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Panasonic Toughbook CF-19 review

Verdict

A rough, tough laptop with serious attitude, but its keyboard proves an Achilles heel.

Review Date: 9 Apr 2009

Reviewed By: Jonathan Bray

Price when reviewed: £2,954 (£3,397 inc VAT)

Overall Rating
4 stars out of 6

Features & Design
5 stars out of 6

Value for Money
3 stars out of 6

Performance
4 stars out of 6

Panasonic's Toughbook laptops are a common sight at PC Pro, but it's usually in the shape of semi-rugged portables. The CF-19 is an altogether different animal. It's a beast of a laptop, aimed at use in extreme environments, from oil rigs to fishing trawlers.

It's certainly one of the most solid laptops we've ever picked up. And what it lacks in portability - though compact, at 2.25kg this is not the lightest laptop in the world - it makes up for in sheer resilience.

To say the chassis resists flex would be an understatement. Our usual manly efforts at twisting and prodding the CF-19's magnesium alloy case received short shrift and it was only when we stood on the lid that even the slightest movement was detected. Needless to say the laptop still functioned perfectly after its workout.

Every port is covered in either a rubber seal or latching and locking flap and each flap boasts a rubber gasket to prevent the ingress of water and dust. In fact, the CF-19 will stand up to a drop from 90cm, heavy rain showers and can be used in dusty or sandy conditions without complaint.

And these claims are as waterproof as the laptop is: the CF-19 is compliant with the military spec standard MIL-STD 810F for impact and vibration resistance and the IP54 standard for ingress protection. The first number in the latter rating is a score out of six for protection against dust and particles - it's "protected against dust limited ingress (no harmful deposit)" according to the technical definition; the second, meanwhile, is a score out of eight for protection against moisture, in this case the definition reads: "protection against water sprayed from all directions - limited ingress."

Either way, it stood up to all the abuse we dished out, from simple grappling through a drop from a metre onto solid ground to a glass of water being poured on the keyboard.

But the CF-19's talents don't end there. It's a tablet, so as well as being used in standard laptop configuration, you can unlock the screen, twist it around and lock it into place. A button on the front edge allows you to swap quickly between landscape and portrait screen modes, while a stylus tucked into the beefy screen bezel allows more accurate touchscreen operation than the poke of a podgy finger.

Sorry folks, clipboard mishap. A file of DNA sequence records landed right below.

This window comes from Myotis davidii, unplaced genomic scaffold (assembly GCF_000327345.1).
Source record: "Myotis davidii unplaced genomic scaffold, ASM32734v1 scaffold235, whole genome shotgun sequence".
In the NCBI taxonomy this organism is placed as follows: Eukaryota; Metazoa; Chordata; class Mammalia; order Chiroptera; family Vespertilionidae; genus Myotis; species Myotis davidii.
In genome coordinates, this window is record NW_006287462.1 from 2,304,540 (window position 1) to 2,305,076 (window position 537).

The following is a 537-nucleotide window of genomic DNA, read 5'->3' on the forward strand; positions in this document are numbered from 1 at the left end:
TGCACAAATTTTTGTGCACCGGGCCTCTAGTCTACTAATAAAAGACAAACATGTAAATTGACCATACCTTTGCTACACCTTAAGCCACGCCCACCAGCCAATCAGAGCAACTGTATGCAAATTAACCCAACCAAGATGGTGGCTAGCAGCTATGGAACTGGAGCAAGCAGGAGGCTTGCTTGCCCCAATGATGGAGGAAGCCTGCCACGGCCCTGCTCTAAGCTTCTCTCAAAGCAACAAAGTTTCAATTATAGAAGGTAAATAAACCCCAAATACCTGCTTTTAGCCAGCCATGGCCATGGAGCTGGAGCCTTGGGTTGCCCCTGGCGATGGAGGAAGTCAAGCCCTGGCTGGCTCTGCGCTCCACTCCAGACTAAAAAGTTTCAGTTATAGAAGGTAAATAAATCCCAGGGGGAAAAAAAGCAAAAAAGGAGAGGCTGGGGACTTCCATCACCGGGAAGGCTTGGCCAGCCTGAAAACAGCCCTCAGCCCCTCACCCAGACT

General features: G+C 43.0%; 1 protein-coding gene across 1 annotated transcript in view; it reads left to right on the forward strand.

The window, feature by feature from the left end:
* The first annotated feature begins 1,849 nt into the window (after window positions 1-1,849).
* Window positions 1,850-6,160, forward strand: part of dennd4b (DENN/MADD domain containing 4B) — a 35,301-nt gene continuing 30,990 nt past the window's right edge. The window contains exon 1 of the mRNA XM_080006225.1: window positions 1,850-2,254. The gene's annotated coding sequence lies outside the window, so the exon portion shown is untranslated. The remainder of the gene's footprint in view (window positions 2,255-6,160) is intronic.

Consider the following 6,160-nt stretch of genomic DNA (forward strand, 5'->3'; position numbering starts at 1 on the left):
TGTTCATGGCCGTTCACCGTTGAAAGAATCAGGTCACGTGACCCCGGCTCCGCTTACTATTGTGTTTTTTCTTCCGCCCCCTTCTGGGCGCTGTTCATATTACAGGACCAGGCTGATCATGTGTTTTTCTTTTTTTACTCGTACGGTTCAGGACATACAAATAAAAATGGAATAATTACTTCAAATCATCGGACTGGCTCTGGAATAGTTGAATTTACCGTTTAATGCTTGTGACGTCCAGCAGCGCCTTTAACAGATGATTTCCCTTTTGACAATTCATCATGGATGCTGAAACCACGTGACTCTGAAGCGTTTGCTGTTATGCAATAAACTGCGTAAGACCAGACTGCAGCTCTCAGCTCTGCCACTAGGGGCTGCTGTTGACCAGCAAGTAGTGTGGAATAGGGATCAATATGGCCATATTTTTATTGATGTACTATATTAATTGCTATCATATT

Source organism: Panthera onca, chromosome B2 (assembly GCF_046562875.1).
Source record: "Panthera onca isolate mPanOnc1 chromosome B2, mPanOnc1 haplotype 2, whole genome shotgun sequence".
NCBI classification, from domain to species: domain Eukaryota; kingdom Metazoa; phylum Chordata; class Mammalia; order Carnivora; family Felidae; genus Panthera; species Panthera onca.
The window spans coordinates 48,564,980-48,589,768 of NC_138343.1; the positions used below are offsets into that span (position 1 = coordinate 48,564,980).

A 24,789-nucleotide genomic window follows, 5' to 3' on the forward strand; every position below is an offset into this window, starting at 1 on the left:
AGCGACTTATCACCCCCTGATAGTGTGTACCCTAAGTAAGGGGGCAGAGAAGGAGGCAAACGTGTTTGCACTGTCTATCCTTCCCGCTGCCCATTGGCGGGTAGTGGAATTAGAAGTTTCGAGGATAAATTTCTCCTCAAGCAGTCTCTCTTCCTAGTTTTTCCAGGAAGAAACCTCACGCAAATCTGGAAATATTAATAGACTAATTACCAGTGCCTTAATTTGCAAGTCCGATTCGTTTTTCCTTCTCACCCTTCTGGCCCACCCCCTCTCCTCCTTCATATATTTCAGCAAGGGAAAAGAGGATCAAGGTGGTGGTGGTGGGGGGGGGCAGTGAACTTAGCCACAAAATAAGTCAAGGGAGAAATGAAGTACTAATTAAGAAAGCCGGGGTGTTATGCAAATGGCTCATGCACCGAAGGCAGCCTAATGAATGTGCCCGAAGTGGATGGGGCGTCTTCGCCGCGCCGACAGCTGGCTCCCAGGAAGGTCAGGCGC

Other nice touches include an integrated strap on the spine, and a transflective screen, which means the CF-19 is just as easy to use outdoors as it is inside (its bright and surprisingly clear for a touchscreen); plus there are plenty of appropriate upgrade options, including GPS, fingerprint and smartcard readers, and an HSDPA modem.

Battery life is just as important as durability for a laptop designed to be used in the field, and here the CF-19 comes up trumps again. In our light use test our Windows XP-equipped review sample lasted a very impressive 8hrs 33mins - easily enough for a day at work in the great outdoors. Heavy multitasking reduced this to 3hrs 31mins - a still-respectable achievement.

It's by no means perfect, however. The keyboard is as cramped and uncomfortable to use as a 7in netbook's, with a short Space key, half-height Enter key and an annoyingly non-standard cursor key layout. The touch pad is pressure rather than heat sensitive, which means gloved fingers or the stylus can be used as well as a finger, but it's not very responsive. Neither is the 10.4in, 1,024 x 768 resolution screen particularly spacious, there's no integrated optical drive either and we were disappointed to find a mechanical 160GB hard disk, rather than an SSD, providing storage.

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